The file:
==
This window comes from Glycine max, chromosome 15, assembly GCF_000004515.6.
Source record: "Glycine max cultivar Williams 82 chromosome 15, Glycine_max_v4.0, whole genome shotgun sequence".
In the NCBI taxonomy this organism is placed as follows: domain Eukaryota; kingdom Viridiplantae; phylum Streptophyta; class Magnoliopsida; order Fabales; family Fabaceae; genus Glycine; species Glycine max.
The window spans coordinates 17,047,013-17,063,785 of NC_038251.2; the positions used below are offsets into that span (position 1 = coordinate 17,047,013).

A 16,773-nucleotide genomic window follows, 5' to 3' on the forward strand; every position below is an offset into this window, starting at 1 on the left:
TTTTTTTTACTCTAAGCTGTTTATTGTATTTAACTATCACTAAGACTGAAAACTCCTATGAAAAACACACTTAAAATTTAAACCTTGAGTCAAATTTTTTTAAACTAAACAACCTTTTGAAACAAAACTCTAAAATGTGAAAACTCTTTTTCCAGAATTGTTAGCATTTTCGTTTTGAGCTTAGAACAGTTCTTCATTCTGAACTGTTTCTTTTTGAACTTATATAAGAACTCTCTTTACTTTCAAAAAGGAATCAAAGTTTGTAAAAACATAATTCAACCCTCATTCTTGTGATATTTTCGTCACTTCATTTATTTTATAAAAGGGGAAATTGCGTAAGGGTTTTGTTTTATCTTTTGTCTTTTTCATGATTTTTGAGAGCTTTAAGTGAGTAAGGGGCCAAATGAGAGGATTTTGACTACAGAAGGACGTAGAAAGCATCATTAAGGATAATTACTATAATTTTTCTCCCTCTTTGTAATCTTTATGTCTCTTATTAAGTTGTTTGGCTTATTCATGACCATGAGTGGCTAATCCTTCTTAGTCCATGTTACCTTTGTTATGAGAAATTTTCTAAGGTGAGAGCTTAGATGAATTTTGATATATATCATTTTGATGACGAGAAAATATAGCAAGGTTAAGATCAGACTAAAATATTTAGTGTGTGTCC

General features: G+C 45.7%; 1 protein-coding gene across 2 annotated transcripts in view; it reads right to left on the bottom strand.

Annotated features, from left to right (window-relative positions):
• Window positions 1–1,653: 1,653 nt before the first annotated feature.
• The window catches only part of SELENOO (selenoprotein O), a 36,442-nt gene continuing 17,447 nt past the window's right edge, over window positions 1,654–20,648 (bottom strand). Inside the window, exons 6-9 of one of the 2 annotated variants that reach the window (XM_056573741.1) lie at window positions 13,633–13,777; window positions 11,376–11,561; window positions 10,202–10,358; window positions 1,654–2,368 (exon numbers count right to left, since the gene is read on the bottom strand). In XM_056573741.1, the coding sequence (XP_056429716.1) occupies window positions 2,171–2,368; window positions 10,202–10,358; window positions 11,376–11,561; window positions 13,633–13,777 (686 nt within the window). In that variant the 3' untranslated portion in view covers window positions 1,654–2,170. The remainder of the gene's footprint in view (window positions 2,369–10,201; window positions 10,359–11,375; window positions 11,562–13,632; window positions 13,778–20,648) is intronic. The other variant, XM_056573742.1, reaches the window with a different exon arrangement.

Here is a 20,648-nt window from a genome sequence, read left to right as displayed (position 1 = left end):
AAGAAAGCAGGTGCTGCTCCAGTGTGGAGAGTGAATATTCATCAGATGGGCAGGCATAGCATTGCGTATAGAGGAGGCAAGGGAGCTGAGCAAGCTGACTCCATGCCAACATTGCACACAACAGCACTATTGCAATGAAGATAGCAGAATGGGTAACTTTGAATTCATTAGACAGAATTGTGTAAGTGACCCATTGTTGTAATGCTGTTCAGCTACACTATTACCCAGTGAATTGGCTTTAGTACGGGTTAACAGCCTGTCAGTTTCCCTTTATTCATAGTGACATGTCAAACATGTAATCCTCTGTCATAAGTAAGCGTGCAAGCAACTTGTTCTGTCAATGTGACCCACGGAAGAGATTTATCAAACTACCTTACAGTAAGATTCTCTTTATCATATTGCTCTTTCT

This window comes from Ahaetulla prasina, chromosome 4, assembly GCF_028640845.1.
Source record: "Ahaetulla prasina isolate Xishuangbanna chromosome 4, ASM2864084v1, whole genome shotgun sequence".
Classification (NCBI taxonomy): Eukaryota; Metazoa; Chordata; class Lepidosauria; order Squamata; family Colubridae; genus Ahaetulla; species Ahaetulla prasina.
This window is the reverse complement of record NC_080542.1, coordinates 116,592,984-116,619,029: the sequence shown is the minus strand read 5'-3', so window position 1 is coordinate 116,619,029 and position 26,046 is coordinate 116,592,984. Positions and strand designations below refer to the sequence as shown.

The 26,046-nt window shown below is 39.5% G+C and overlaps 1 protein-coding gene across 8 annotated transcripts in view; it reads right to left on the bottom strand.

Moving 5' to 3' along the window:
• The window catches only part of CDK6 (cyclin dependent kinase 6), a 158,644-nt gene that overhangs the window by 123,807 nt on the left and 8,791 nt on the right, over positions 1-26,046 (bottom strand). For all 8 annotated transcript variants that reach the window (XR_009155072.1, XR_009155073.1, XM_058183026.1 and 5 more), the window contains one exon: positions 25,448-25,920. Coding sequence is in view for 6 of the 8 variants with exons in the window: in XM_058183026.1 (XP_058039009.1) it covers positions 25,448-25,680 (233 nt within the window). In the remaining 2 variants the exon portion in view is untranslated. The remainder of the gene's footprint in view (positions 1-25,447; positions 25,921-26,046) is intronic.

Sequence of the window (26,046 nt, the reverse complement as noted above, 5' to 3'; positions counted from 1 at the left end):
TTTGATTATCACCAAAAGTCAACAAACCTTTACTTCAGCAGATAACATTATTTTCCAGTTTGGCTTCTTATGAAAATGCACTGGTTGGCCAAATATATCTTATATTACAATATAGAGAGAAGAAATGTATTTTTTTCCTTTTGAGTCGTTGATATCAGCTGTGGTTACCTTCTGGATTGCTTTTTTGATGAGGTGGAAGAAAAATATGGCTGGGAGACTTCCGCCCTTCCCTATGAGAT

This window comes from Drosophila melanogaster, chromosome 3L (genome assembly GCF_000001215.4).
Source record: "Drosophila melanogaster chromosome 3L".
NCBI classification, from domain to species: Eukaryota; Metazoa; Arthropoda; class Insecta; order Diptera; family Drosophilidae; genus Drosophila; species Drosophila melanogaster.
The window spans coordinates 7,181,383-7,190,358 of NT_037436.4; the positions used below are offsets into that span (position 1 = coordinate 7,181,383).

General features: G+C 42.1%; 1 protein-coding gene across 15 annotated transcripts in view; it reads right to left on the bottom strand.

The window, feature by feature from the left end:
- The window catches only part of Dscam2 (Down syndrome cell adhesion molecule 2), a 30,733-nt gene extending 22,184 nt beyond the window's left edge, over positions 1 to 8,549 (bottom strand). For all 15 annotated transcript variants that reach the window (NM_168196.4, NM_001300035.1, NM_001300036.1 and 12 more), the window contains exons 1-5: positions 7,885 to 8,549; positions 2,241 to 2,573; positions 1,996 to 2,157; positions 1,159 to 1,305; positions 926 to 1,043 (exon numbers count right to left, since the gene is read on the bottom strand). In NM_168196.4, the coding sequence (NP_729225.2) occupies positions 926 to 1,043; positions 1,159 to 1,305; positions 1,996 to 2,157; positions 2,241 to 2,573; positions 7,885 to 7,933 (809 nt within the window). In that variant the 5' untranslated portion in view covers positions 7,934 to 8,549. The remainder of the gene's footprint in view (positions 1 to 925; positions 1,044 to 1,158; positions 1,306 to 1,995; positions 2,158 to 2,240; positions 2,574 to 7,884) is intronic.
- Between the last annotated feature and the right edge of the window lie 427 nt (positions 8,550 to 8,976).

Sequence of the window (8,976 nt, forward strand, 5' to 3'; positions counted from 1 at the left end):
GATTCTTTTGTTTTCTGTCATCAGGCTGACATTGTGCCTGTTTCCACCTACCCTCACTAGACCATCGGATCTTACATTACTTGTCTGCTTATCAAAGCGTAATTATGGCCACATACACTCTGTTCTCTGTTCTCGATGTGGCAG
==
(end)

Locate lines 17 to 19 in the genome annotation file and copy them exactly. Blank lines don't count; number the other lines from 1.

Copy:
The 26,046-nt window shown below is 39.5% G+C and overlaps 1 protein-coding gene across 8 annotated transcripts in view; it reads right to left on the bottom strand.

Moving 5' to 3' along the window:
• The window catches only part of CDK6 (cyclin dependent kinase 6), a 158,644-nt gene that overhangs the window by 123,807 nt on the left and 8,791 nt on the right, over positions 1-26,046 (bottom strand). For all 8 annotated transcript variants that reach the window (XR_009155072.1, XR_009155073.1, XM_058183026.1 and 5 more), the window contains one exon: positions 25,448-25,920. Coding sequence is in view for 6 of the 8 variants with exons in the window: in XM_058183026.1 (XP_058039009.1) it covers positions 25,448-25,680 (233 nt within the window). In the remaining 2 variants the exon portion in view is untranslated. The remainder of the gene's footprint in view (positions 1-25,447; positions 25,921-26,046) is intronic.